TRAVERSE CITY, MI – Jaguar Cars’ Castle Bromwich assembly plant in the U.K. is preparing its case for more aluminum vehicles, having successfully validated the concept with the now-profitable aluminum XJ.

The upfront investment is paying off, says Mark White, Jaguar senior body structures manager for Jaguar and Land Rover Vehicles for Ford Motor Co. The XJ is profitable, he says.

The next step is the business case for future aluminum monocoque Jaguars. Following the brand’s cycle plan, the next-generation S-Type would be up for consideration first, as an ’06 or ’07 model, followed by the XK around 2010.

Bromwich assembles the current S-Type and XK, but only the XJ has an aluminum body mated to a steel subframe.

Jaguar's Mark White says the company is building a business case for future aluminum monocoque Jaguars.

Ford has invested in a dedicated aluminum pressing facility at Bromwich for the XJ. The stamping facility, adjacent to the body assembly line, can handle aluminum versions of the S-Type and XK, should the auto maker go that route in the next-generation.

“We have the ability to do all three (cars in) aluminum if the business case is there,” White says.

“We know what it costs to do it for other models. But if they don’t meet the cost target, we won’t do it,” he says, noting he will have a series of deadlines to meet over the next three years.

The technology is ever evolving, and that plays into the business case as well. “We want to develop the technology even further,” White says.

The auto maker is identifying where costs are too high and working to reduce them. The goal is to further cut weight (aluminum currently reduces weight 40%-45% over steel); develop an even more efficient aluminum body structure; and improve manufacturing, such as rationalizing some of the 17 different riveting processes.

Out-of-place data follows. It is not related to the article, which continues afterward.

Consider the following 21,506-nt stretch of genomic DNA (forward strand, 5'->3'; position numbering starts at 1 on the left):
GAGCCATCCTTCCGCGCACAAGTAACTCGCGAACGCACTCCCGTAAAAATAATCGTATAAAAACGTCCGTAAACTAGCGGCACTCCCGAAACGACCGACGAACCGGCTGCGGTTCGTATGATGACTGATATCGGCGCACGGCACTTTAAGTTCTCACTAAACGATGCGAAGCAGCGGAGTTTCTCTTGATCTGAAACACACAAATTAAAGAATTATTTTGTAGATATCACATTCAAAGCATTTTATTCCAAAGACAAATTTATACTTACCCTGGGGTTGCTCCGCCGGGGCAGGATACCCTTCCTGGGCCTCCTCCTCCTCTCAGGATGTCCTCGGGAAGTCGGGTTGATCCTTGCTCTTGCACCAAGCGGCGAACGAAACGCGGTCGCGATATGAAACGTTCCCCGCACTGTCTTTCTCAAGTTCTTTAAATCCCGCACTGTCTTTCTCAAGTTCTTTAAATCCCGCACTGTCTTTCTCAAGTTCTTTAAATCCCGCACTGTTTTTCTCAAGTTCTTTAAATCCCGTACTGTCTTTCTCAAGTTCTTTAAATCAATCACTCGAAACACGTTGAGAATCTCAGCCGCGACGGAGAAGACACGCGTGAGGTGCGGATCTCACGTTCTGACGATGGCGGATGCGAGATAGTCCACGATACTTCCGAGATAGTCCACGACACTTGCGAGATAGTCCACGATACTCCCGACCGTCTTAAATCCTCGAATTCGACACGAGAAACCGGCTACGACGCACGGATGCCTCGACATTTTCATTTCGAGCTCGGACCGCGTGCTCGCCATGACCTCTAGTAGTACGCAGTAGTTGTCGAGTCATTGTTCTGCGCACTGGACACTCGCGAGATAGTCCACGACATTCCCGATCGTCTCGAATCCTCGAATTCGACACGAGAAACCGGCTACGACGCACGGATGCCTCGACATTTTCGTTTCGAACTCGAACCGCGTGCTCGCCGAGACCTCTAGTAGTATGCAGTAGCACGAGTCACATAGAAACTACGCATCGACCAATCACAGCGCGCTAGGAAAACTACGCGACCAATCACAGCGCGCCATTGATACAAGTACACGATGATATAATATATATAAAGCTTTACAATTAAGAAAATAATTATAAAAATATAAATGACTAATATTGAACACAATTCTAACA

The rivet process also can be improved from an awkward system of rivets in a long band of tape to a blow-feed operation where they are loaded into a hopper and shot out like a dart gun through an air tube to nearby rivet guns.

Piloted on the long-wheelbase XJ, the process is being validated for future use as well. Switching from a tape feed to blow feed for the rivets will save $25 per vehicle, White says.

Alcan Inc. has been a partner with Jaguar, coming up with adhesive bonding that dramatically increases stiffness, which allows for lower gauge (thinner) aluminum to be used and saving on material cost, says Mike Kelly, Alcan Automotive vice president-global program director.

Alcan also does pre-treatment and pre-lubrication work. Additionally, the aluminum producer developed the just-in-time supply route for the 125 parts it sends to Bromwhich.

Kelly explains the aluminum starts in smelters in Quebec, Canada. Facilities in Western Germany do hot-rolling, and plants in Eastern Germany produce cold-rolled aluminum.

A finishing line does the pre-treatment and pre-lubrication. There is a laser-blank cut-to-length line in the U.K. and a storage facility feeding nearby Bromwich.

In 2003, Alcan supplied Jaguar with 1 million laser blanks, Kelly says.